July 24, 2014

High availability for MySQL on Amazon EC2 – Part 5 – The instance monitoring script

This post is the fifth of a series that started here.

From the previous posts of this series, we now have nearly everything setup, only a few pieces are missing. One of the missing pieces is the Pacemaker script that run on the MySQL instance.

First, this script is optional, Pacemaker will accept a noop bash script but since we have the opportunity to run a script on the MySQL host, let’s take it. At minimum, let’s use mysqladmin to ping the database to see if it is available. If not, the recommended action is to stop the heartbeat service (pacemaker). Stopping Pacemaker will trigger a resource transfer to the monitoring instance which will in turn cause the running MySQL instance to be killed and a new one started. Here is a simple instance script, more complex ones are obviously possible.

About Yves Trudeau

Yves is a Principal Consultant at Percona, specializing in technologies such as MySQL Cluster, Pacemaker and DRBD. He was previously a senior consultant for MySQL and Sun Microsystems. He holds a Ph.D. in Experimental Physics.

Comments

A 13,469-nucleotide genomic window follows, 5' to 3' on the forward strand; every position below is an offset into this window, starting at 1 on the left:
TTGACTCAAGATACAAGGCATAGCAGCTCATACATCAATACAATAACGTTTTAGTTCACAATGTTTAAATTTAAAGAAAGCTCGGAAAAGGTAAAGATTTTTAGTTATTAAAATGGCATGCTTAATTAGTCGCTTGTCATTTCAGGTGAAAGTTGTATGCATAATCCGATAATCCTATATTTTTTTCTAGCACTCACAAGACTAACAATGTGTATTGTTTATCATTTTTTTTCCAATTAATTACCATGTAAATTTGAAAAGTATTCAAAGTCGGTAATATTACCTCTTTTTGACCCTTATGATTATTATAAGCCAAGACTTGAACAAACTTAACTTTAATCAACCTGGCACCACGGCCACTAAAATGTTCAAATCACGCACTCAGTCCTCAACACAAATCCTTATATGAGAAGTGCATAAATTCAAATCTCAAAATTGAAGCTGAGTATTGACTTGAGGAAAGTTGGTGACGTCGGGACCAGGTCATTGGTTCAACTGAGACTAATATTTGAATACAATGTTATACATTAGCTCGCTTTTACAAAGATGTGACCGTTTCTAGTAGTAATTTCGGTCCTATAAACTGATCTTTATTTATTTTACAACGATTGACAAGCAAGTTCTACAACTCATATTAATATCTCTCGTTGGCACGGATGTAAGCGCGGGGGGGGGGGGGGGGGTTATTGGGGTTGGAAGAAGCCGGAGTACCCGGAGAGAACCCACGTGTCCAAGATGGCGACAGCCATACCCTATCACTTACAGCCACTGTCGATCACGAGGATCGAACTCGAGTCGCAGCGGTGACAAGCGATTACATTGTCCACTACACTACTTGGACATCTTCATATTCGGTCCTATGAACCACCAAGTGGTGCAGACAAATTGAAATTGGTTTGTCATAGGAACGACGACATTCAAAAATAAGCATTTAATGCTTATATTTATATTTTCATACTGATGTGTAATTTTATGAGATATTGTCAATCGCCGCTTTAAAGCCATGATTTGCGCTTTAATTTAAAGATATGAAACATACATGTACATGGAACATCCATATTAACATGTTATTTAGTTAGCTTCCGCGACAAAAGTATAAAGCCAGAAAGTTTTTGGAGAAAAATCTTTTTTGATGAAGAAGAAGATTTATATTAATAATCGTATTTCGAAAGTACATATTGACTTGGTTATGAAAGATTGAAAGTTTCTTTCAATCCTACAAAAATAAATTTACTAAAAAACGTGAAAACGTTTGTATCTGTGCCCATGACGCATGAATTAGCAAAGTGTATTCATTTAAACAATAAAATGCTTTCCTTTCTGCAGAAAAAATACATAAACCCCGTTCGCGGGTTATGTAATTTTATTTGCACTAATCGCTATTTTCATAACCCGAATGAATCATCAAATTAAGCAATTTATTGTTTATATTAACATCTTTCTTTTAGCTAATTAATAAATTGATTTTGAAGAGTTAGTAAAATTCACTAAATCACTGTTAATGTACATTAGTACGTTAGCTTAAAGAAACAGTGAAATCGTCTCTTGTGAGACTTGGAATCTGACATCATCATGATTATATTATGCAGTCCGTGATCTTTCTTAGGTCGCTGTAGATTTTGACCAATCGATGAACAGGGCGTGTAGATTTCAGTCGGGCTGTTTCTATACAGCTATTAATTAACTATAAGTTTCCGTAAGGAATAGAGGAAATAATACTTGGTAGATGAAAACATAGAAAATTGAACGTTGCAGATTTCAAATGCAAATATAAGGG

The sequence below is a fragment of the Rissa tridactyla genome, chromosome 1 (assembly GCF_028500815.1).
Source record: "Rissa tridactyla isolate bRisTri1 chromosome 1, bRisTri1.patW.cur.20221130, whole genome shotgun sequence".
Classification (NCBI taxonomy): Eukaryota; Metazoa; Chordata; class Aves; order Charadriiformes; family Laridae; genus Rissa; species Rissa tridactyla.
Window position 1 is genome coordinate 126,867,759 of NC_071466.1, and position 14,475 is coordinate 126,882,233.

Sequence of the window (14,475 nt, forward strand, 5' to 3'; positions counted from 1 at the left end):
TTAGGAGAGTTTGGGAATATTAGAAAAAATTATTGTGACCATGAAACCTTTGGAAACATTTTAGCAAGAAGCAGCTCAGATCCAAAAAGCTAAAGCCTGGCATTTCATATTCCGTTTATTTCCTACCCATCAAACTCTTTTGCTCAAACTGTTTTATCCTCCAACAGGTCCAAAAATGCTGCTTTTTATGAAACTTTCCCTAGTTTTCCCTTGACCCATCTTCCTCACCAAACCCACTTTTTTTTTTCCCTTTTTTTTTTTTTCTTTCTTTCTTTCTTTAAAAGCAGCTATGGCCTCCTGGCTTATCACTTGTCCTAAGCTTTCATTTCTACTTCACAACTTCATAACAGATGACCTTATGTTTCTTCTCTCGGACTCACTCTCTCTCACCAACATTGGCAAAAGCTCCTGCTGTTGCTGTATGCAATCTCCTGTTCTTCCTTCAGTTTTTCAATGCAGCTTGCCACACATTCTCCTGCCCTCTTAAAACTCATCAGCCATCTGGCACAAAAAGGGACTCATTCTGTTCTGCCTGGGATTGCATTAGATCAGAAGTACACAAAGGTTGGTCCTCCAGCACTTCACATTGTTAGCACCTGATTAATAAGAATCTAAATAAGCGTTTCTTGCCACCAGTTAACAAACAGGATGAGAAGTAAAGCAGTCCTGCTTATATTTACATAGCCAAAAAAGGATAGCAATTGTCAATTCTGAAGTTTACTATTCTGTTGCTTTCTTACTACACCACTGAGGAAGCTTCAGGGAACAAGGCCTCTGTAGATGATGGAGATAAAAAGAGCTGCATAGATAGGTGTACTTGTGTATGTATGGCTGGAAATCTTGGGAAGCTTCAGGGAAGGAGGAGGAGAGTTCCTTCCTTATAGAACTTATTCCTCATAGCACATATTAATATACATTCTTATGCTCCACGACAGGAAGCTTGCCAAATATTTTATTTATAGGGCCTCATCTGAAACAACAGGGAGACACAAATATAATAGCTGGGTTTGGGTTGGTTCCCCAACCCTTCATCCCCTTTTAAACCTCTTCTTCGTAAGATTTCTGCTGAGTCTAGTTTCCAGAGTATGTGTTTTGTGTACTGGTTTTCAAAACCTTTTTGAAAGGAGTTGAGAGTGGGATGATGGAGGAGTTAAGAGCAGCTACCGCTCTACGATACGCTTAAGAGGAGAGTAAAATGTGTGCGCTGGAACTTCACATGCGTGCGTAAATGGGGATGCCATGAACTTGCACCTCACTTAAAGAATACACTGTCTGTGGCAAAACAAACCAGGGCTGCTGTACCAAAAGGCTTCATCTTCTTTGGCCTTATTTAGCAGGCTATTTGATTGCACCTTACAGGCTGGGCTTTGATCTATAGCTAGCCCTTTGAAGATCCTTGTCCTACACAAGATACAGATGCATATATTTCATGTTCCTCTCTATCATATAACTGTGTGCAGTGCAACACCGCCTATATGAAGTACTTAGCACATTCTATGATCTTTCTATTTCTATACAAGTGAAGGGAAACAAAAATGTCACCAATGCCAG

1. Justin says:

    What kind of write performance can be expected out of this sort of configuration? One of the issues I’ve heard about with AWS is write speed across the internal network causing latency issues between nodes in the cluster. Did you experience anything like that?

  2. Rik says:

    Good advice would be to _never_ add a username & password this way, it is plainly visible to all users who can run ps. Not an issue if you are certainly the only user, but still inadvisable.

    Use mysql(admin) –defaults-file=/path/to/file/with/settings, and sane file permissions for that file.

  3. The password will actually appear as xxxxxx in ps output on most systems. (I do agree with your suggestion though. I have had many a customer forget to tell me the password, and I find it from the history file easily.)

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